To negate that, the National Collegiate Athletic Association banned goaltending in 1944.
In the N.B.A., when his team had the ball, Mikan set up one step from the basket. The league countered during the 1951-52 season by widening the lane under the basket, where an offensive player could stay for only three seconds at a time, to 12 feet from 6 feet. But Mikan scored 61 points in a game that season against the Rochester Royals.
In a November 1950 game, the Fort Wayne Pistons decided the only way they could beat Mikan and the Lakers was to hold onto the ball. They won, 19-18, the lowest-scoring game in N.B.A. history. In 1954, the N.B.A. introduced the present rule that required a team to shoot within 24 seconds of getting the ball.
George Lawrence Mikan was born June 18, 1924, in Joliet, Ill. At his high school graduation he was 6 foot 8. He used to stoop to make himself look shorter.
"I became round-shouldered, ungainly and so filled with bitterness that my height nearly wrecked my life," he once said. "Later, I found that a tall man didn't have to accept clumsiness."
While in high school, Mikan wanted to be a priest and for a time he studied in a Chicago seminary, leaving no time to play basketball. He did play during the summers on playgrounds and he wanted to go to Notre Dame, but the coach, George Keogan, rejected him for being clumsy.
Mikan found a home at DePaul, where Coach Ray Meyer tried to rectify his clumsiness with an intensive training regimen. He skipped rope, shadowboxed and ran. The routine helped, and he became an All-American three times and the college player of the year twice.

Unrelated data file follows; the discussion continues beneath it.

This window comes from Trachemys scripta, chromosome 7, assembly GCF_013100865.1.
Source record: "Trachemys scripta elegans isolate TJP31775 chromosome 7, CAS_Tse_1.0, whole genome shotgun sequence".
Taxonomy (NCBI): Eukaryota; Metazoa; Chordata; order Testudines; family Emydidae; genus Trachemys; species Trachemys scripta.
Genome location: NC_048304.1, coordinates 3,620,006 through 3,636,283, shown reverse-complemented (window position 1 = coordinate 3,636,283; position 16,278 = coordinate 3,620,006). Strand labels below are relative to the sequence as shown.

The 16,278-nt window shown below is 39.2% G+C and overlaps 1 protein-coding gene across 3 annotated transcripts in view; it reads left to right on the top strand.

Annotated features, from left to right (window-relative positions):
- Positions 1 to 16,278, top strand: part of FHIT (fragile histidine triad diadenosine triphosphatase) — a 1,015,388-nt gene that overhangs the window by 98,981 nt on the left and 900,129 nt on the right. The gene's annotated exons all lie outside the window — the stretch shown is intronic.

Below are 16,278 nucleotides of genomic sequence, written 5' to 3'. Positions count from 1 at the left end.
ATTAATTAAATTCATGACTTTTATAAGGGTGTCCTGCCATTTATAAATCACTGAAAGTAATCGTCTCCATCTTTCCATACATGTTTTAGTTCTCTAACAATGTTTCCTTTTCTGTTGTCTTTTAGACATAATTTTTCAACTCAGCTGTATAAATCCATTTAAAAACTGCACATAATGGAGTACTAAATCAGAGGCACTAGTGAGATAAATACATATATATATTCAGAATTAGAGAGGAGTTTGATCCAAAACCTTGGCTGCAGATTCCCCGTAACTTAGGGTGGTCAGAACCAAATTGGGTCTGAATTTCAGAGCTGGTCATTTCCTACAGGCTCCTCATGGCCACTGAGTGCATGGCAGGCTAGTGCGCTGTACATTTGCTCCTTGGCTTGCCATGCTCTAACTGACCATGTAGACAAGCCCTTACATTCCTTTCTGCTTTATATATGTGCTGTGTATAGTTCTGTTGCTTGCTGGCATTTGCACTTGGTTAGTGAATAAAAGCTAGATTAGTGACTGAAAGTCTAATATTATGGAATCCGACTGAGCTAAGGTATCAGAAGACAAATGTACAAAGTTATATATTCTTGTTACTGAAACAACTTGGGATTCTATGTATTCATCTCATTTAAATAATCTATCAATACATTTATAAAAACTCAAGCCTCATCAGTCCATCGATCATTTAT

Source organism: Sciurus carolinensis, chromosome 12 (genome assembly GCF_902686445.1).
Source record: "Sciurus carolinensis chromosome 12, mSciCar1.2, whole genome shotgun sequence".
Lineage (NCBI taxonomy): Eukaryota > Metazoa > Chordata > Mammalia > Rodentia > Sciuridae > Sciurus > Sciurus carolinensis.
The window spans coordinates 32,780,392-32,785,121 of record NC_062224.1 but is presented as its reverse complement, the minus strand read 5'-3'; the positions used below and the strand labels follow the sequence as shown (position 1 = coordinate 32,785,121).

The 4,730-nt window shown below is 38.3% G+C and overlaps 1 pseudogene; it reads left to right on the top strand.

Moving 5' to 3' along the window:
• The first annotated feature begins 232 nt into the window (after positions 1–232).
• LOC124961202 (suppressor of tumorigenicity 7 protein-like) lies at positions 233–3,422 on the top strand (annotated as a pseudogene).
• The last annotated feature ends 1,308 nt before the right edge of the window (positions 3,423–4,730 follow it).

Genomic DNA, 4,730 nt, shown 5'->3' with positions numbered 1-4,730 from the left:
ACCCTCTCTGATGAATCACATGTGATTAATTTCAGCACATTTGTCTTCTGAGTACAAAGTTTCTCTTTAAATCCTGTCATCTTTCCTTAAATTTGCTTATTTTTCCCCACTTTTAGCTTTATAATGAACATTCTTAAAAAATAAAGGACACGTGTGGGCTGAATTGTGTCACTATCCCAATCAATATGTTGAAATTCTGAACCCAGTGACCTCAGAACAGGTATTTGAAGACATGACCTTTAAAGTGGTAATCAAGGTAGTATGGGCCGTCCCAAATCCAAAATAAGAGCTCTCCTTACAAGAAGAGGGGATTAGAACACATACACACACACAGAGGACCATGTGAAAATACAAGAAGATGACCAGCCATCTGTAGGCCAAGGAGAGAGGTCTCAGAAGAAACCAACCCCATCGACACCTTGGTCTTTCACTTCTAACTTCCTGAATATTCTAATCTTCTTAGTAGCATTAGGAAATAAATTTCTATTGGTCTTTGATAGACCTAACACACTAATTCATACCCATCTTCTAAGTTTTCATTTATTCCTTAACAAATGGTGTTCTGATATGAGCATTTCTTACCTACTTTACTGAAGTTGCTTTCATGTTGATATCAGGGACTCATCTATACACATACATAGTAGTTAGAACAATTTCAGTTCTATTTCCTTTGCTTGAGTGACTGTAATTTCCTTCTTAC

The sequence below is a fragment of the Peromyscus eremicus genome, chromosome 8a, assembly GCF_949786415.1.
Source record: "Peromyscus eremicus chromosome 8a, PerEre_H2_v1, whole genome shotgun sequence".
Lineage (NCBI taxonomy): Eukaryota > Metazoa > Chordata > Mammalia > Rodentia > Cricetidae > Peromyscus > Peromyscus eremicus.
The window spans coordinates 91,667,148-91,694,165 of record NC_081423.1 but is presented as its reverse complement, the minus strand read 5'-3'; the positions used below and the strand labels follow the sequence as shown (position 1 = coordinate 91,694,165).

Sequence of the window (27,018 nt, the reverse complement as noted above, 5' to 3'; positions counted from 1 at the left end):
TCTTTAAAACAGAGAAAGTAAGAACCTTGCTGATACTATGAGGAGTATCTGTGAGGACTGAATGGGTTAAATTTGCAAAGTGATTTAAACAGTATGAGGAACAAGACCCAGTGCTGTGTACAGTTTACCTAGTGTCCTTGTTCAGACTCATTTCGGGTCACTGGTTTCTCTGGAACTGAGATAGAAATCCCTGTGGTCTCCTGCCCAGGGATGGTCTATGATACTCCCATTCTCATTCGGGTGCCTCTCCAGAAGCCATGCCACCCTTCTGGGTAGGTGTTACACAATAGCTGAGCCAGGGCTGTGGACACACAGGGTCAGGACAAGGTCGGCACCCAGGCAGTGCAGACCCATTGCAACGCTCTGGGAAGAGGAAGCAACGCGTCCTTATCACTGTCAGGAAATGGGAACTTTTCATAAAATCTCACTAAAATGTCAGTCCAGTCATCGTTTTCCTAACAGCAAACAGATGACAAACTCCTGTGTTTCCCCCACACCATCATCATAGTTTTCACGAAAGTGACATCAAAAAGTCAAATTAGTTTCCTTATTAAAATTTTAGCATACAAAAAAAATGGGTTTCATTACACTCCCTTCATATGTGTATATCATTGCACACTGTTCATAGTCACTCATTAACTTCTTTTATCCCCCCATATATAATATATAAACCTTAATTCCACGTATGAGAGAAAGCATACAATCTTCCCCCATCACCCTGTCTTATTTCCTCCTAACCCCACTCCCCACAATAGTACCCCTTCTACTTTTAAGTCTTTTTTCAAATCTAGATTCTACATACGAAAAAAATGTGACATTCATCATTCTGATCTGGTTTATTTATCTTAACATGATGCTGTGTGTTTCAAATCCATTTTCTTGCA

His first pro team was the 1946-47 Chicago American Gears of the N.B.L. After one season, he moved to the N.B.L.'s Lakers. One season after that, the Lakers and three other N.B.L. teams joined the new Basketball Association of America, which a year later became the N.B.A.
Mikan so captured the public's imagination that the N.B.A. often sent him on the road a day before a game to drum up publicity for his next game.
He was still in his prime when he retired at age 29 after the 1953-54 season, saying he wanted to spend more time with his family.
Two seasons later, he returned, but was only a shadow of himself. He then retired as a player for good. He became the Lakers' coach in 1957, started the season, then quit with a 9-30 record.
After basketball, he worked in Minneapolis as a corporate and real-estate lawyer. He bought and renovated buildings, owned a travel agency and ran for Congress as a Republican, losing in a close race.
He was the first commissioner of the American Basketball Association, from 1967 to 1969. He lived in the Minneapolis suburb of Edina, Minn., and in Scottsdale.
Mikan is survived by his wife, Patricia; his sons Larry, Terry, Patrick and Michael; and his daughters Trisha and Maureen, The Associated Press reported. His brother, Ed, who also played for DePaul and later in the N.B.A., died in 1999.
Of all the tributes paid to Mikan during his career, perhaps the grandest came from the marquee outside the old Madison Square Garden. It read: